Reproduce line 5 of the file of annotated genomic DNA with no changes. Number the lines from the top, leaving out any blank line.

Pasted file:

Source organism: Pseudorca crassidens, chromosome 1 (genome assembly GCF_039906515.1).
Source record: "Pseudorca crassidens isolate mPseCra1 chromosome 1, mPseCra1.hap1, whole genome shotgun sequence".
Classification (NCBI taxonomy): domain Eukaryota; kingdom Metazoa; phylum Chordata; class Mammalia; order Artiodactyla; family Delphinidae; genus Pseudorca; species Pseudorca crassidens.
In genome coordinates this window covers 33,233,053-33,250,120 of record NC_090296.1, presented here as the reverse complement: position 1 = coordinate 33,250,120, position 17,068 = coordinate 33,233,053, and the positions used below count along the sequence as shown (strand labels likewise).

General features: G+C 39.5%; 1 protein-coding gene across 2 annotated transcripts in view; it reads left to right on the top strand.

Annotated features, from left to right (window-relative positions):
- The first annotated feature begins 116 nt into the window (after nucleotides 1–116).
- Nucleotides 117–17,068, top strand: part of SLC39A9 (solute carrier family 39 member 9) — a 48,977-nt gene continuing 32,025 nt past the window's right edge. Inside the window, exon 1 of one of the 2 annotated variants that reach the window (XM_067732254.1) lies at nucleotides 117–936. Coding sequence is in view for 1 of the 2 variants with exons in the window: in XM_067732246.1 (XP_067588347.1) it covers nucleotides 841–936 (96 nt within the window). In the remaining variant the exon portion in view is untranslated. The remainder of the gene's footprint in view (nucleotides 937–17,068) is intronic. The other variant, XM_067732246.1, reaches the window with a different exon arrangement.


General features: G+C 39.5%; 1 protein-coding gene across 2 annotated transcripts in view; it reads left to right on the top strand.